Northern Rangelands Trust
Published November 2018
Historically, local communities had little say in how conservation areas in Kenya are managed, and saw little tangible benefit from wildlife protection. As a result, attitudes towards wildlife from the very people that lived alongside it were apathetic. The community conservation movement is changing this, by bridging the gap between conservation and improved livelihoods.
The Northern Rangelands Trust (NRT) was started in 2004 and is a membership organisation owned and led by 39 community conservancies in northern and coastal Kenya, covering over 40,000 km2. The purpose of NRT is to help build and develop community conservancies in order to enhance livelihoods, build peace and promote wildlife conservation.
The poaching and wildlife trade problem
Species affected Green Sea Turtle Chelonia mydas , Hawksbill Turtle Eretmochelys imbricate , African Elephant Loxodonta africana , Black Rhino Diceros bicornisProducts in trade
Ivory, rhino horn, turtle shells
Overview of the problem
Poaching of elephants for ivory reached a peak in 2012 with over 100 elephants poached in Kenya. Now, in the community conservancies the number of poaching incidents has been reduced to zero. However, there are a rising number of elephant deaths in retaliation to human-wildlife conflict. To address this, NRT are working with the communities to explore mitigation solutions in conflict hotspots.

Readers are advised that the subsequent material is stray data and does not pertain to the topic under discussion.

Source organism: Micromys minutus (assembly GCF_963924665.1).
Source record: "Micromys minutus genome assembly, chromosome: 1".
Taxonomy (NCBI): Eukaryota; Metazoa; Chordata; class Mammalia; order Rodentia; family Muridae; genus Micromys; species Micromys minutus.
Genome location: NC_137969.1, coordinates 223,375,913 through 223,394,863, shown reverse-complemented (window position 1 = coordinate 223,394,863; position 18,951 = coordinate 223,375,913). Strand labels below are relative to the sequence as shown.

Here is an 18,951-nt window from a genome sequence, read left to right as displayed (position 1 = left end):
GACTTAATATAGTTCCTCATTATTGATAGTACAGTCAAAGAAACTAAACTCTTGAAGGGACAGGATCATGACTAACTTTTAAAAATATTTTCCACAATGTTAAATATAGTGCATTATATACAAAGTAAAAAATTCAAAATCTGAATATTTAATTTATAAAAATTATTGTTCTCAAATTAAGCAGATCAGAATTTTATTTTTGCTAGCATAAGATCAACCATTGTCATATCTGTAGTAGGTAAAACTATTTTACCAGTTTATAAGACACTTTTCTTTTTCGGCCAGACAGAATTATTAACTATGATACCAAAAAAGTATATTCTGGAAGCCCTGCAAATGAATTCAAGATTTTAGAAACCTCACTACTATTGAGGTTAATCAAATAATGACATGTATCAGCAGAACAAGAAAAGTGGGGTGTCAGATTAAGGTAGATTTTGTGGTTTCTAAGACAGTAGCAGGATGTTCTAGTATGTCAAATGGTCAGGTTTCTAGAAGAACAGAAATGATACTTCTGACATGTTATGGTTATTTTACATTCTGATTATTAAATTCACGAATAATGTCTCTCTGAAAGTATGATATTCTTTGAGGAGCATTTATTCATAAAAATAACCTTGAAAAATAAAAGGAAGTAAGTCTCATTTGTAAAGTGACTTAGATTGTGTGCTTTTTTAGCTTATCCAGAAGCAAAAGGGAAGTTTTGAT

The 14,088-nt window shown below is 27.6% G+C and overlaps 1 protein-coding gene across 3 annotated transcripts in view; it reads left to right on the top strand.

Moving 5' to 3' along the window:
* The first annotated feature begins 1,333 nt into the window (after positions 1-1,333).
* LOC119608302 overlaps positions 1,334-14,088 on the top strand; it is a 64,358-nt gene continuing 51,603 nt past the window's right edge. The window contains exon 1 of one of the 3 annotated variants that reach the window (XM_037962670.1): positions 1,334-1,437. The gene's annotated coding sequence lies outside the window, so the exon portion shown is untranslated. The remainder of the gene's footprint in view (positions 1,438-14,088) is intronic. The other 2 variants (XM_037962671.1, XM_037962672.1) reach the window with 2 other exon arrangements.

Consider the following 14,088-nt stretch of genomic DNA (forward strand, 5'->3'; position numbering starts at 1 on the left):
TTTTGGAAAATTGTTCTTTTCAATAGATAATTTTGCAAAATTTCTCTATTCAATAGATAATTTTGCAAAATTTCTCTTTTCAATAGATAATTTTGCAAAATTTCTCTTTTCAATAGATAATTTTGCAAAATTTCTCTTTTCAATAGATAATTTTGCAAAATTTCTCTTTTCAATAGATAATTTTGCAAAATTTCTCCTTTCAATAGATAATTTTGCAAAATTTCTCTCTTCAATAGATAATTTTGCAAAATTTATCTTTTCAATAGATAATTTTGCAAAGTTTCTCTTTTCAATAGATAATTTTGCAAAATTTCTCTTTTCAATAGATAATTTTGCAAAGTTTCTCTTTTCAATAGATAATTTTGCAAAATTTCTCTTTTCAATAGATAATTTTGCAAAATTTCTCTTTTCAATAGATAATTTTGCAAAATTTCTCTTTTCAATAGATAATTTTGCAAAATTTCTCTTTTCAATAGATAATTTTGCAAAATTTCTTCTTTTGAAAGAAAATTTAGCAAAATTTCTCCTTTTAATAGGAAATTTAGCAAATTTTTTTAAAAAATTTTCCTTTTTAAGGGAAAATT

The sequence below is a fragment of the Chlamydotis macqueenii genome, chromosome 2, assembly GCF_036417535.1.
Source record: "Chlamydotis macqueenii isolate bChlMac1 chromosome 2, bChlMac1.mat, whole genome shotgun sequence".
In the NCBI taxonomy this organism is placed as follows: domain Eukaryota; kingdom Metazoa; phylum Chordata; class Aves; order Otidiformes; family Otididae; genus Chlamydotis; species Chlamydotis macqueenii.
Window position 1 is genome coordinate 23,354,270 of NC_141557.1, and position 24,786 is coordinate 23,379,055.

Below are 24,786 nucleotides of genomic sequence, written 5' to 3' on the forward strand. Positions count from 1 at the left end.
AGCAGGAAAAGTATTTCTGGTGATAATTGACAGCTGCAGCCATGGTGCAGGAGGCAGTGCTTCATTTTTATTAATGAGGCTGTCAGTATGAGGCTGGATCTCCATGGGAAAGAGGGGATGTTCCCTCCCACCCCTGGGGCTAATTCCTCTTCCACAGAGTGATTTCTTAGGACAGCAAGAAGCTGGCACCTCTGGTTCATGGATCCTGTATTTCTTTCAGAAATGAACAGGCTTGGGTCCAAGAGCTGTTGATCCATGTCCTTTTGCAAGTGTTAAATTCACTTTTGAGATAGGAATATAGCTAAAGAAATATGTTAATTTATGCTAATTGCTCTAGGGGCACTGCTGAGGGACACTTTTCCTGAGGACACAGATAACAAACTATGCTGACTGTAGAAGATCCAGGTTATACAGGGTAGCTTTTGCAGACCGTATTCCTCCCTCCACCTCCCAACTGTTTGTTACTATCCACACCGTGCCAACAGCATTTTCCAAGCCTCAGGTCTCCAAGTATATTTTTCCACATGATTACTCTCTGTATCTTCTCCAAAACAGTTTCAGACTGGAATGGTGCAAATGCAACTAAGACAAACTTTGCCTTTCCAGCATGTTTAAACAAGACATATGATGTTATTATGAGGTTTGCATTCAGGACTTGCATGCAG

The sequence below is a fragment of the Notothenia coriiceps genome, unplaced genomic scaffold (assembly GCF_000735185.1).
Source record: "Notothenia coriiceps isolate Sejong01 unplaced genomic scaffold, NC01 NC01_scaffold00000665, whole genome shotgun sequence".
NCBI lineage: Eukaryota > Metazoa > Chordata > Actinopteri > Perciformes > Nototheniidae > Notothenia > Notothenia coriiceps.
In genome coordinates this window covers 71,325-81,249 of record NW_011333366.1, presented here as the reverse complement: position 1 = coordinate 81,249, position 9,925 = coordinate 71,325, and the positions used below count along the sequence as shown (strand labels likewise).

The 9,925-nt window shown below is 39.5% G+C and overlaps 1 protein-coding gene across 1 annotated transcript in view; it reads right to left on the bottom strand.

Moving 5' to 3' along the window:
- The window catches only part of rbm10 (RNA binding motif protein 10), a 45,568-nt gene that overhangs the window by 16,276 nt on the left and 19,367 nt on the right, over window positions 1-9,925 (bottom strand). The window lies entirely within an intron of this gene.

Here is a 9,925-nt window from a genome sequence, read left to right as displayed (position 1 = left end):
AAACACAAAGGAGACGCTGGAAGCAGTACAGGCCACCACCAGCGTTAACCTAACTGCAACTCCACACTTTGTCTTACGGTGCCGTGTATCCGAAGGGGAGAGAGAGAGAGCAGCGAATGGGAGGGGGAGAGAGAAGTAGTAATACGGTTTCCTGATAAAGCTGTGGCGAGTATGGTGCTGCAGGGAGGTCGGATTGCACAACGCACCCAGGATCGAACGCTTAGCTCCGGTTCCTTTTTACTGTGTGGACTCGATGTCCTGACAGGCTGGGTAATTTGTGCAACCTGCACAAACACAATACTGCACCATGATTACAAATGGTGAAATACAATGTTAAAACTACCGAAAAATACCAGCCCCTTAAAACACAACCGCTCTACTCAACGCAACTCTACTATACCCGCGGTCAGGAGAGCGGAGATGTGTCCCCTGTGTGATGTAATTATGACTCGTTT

The anti-IWT initiative
Community conservancies are proving increasingly effective as partners in the fight against ivory poachers in Kenya. Much of the area covered by the community conservancies is critical habitat for elephants.
The reason they are effective in conservation is linked to the broader benefits the conservancies bring to local communities. In essence, these well governed, community-owned and autonomous institutions are set up with the aim of improving social wellbeing, land management and wildlife conservation.
Conservancies represent constituent communities who own a defined area of community land, either
legally or traditionally. Collectively, the landowners ensure the rights and responsibilities of conservation and share the benefits from conservation among the community.
NRT is tasked by community leaders to support indigenous communities in their own objectives to:
- Cooperatively develop locally-led governance structures that complement traditional, indigenous systems
- Run peace and security programmes
- Take the lead in natural environment management
- Manage sustainable businesses linked to conservation
As well as directly involving communities in anti-poaching operations, NRT established the Conservancy Livelihoods Fund (CLF) in 2015 to enable conservation activities to have more direct, tangible livelihoods benefits to community conservancy members. Projects link livelihood impacts to wildlife conservation and to take over USD $3 million has been provided for projects across member conservancies.
Inclusion of gender, age and ethnic groups